27 September, 2013

The Fifth Assessment Report (AR5) of the Intergovernmental Panel on Climate Change (IPCC) is published today.

Icebergs calving from the edge of the Brunt Ice shelf, Weddell Sea.
Icebergs calving from the edge of the Brunt Ice shelf, Weddell Sea.

The report entitled Climate Change 2013: The Physical Science Basis, presents a synthesis of current climate science research and an assessment of the extent to which the climate changes can be attributed to human activity. It builds on a series of earlier reports on this subject, the most recent of which was published in 2007. These reports are critical for informing the climate policies adopted by governments.

Based on the review and analysis of several thousand published scientific papers, the report has been written and edited by scientists, experts in their field, drawn from 39 countries. More than 10 per cent of these authors are from the UK. Many of them are Natural Environment Research Council (NERC) funded and include Professor David Vaughan of the British Antarctic Survey who is a coordinating lead author in today’s report.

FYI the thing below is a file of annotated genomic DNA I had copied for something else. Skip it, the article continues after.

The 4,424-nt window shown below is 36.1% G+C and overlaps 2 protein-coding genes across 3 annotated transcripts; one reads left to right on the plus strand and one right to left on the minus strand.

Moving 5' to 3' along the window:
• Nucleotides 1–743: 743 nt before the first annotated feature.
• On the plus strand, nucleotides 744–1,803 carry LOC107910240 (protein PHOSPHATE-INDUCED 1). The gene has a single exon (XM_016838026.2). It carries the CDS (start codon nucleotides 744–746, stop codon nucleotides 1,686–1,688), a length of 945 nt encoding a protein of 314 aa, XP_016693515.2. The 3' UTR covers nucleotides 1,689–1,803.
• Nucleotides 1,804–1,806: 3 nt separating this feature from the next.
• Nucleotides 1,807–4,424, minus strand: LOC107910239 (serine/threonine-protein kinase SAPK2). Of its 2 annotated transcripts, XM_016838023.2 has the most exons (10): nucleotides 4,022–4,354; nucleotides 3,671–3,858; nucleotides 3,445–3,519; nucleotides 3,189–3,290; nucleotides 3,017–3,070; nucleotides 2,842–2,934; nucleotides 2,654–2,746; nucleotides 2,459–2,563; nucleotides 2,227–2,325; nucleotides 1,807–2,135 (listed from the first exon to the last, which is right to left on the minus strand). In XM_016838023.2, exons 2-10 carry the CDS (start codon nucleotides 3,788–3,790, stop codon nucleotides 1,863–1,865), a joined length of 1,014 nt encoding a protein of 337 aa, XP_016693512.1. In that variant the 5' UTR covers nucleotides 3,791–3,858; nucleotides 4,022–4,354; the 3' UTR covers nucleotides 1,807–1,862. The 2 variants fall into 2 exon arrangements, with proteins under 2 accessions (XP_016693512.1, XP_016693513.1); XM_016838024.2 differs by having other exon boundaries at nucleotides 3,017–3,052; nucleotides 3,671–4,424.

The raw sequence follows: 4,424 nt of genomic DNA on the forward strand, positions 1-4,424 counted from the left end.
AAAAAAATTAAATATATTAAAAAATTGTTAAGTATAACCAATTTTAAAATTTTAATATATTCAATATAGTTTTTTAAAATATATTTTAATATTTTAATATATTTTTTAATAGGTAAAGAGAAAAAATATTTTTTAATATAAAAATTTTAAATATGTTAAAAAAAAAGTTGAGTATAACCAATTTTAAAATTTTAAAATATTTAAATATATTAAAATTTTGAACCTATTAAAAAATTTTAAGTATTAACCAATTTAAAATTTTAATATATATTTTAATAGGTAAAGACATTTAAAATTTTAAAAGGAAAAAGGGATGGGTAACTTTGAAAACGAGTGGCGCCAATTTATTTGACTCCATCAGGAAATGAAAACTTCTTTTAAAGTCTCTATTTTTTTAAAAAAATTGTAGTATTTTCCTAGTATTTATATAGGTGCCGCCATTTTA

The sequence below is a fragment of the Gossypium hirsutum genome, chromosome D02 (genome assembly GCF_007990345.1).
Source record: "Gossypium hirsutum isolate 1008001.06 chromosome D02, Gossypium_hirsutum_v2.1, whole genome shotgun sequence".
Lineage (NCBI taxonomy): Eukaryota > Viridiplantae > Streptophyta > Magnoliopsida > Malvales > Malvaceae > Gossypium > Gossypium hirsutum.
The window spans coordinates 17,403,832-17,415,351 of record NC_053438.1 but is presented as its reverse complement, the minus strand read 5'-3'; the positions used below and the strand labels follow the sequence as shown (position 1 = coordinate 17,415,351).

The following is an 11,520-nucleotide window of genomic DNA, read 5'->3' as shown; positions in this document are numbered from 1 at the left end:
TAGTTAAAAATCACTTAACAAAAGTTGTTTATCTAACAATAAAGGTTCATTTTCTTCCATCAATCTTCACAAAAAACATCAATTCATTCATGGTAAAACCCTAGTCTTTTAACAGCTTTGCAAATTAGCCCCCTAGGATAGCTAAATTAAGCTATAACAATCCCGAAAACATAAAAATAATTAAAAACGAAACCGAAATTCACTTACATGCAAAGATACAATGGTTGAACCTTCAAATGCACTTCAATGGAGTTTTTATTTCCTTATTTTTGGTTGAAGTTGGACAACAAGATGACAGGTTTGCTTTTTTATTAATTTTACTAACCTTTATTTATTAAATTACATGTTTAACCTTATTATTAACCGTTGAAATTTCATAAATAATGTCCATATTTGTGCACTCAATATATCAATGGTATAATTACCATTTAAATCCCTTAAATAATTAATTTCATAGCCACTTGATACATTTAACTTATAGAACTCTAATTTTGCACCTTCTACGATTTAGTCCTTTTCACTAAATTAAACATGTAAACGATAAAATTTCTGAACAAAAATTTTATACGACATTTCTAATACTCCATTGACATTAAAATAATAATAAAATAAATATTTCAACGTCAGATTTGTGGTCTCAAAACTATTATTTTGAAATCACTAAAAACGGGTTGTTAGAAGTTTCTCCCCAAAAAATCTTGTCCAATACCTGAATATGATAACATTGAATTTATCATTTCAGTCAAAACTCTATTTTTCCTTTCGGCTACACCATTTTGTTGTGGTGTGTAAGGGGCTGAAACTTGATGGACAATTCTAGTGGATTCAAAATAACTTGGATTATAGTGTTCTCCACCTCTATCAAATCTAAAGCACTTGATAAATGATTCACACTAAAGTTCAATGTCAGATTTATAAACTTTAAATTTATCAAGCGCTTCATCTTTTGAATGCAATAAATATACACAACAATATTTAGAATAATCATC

NERC funds research on the whole earth system that contributes to the evidence base from which IPCC draws its conclusions. The peer-reviewed papers of NERC-funded researchers in HEIs and in NERC’s research centres including BAS have made a major contribution to the report.

Since the last IPCC, BAS science programme Polar Science for Planet Earth was directed to focus on the polar climate unknowns and BAS has played a leading role in compiling reports on the state of knowledge about Antarctica and the Arctic. Key topics included climate history, loss of ice from ice sheets and glaciers, ocean circulation and ocean warming, climate modelling, sea-ice cover, sea-level rise and ecosystem changes.